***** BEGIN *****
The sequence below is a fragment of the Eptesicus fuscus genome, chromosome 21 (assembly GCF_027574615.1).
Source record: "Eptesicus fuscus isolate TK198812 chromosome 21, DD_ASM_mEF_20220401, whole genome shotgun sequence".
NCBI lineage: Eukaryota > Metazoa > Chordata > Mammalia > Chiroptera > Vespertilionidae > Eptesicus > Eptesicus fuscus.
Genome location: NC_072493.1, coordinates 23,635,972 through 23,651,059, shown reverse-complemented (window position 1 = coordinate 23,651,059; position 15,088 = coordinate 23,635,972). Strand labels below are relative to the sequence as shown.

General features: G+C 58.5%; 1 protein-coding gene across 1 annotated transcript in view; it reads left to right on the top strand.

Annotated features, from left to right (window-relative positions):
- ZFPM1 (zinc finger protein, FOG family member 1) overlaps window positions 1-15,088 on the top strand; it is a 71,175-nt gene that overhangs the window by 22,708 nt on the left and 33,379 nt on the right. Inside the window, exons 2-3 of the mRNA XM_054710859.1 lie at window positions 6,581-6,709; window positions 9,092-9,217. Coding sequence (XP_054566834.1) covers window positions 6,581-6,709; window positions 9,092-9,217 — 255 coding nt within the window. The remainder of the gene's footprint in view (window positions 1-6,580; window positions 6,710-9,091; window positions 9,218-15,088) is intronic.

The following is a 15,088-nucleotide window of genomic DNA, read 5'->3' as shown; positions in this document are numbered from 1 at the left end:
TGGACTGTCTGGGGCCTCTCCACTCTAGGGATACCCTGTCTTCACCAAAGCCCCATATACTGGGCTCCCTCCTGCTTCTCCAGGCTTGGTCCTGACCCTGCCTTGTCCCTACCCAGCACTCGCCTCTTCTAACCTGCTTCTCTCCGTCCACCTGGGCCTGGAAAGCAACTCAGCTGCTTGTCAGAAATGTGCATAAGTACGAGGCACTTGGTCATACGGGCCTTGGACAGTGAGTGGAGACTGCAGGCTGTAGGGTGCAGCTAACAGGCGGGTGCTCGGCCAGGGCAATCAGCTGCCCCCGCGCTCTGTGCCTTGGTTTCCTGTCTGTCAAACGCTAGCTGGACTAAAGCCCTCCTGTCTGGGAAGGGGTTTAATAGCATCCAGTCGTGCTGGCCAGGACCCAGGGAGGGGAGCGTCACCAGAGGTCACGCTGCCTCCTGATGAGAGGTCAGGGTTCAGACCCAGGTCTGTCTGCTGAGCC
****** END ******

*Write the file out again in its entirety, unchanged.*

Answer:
The sequence below is a fragment of the Eptesicus fuscus genome, chromosome 21 (assembly GCF_027574615.1).
Source record: "Eptesicus fuscus isolate TK198812 chromosome 21, DD_ASM_mEF_20220401, whole genome shotgun sequence".
NCBI lineage: Eukaryota > Metazoa > Chordata > Mammalia > Chiroptera > Vespertilionidae > Eptesicus > Eptesicus fuscus.
Genome location: NC_072493.1, coordinates 23,635,972 through 23,651,059, shown reverse-complemented (window position 1 = coordinate 23,651,059; position 15,088 = coordinate 23,635,972). Strand labels below are relative to the sequence as shown.

General features: G+C 58.5%; 1 protein-coding gene across 1 annotated transcript in view; it reads left to right on the top strand.

Annotated features, from left to right (window-relative positions):
- ZFPM1 (zinc finger protein, FOG family member 1) overlaps window positions 1-15,088 on the top strand; it is a 71,175-nt gene that overhangs the window by 22,708 nt on the left and 33,379 nt on the right. Inside the window, exons 2-3 of the mRNA XM_054710859.1 lie at window positions 6,581-6,709; window positions 9,092-9,217. Coding sequence (XP_054566834.1) covers window positions 6,581-6,709; window positions 9,092-9,217 — 255 coding nt within the window. The remainder of the gene's footprint in view (window positions 1-6,580; window positions 6,710-9,091; window positions 9,218-15,088) is intronic.

The following is a 15,088-nucleotide window of genomic DNA, read 5'->3' as shown; positions in this document are numbered from 1 at the left end:
TGGACTGTCTGGGGCCTCTCCACTCTAGGGATACCCTGTCTTCACCAAAGCCCCATATACTGGGCTCCCTCCTGCTTCTCCAGGCTTGGTCCTGACCCTGCCTTGTCCCTACCCAGCACTCGCCTCTTCTAACCTGCTTCTCTCCGTCCACCTGGGCCTGGAAAGCAACTCAGCTGCTTGTCAGAAATGTGCATAAGTACGAGGCACTTGGTCATACGGGCCTTGGACAGTGAGTGGAGACTGCAGGCTGTAGGGTGCAGCTAACAGGCGGGTGCTCGGCCAGGGCAATCAGCTGCCCCCGCGCTCTGTGCCTTGGTTTCCTGTCTGTCAAACGCTAGCTGGACTAAAGCCCTCCTGTCTGGGAAGGGGTTTAATAGCATCCAGTCGTGCTGGCCAGGACCCAGGGAGGGGAGCGTCACCAGAGGTCACGCTGCCTCCTGATGAGAGGTCAGGGTTCAGACCCAGGTCTGTCTGCTGAGCC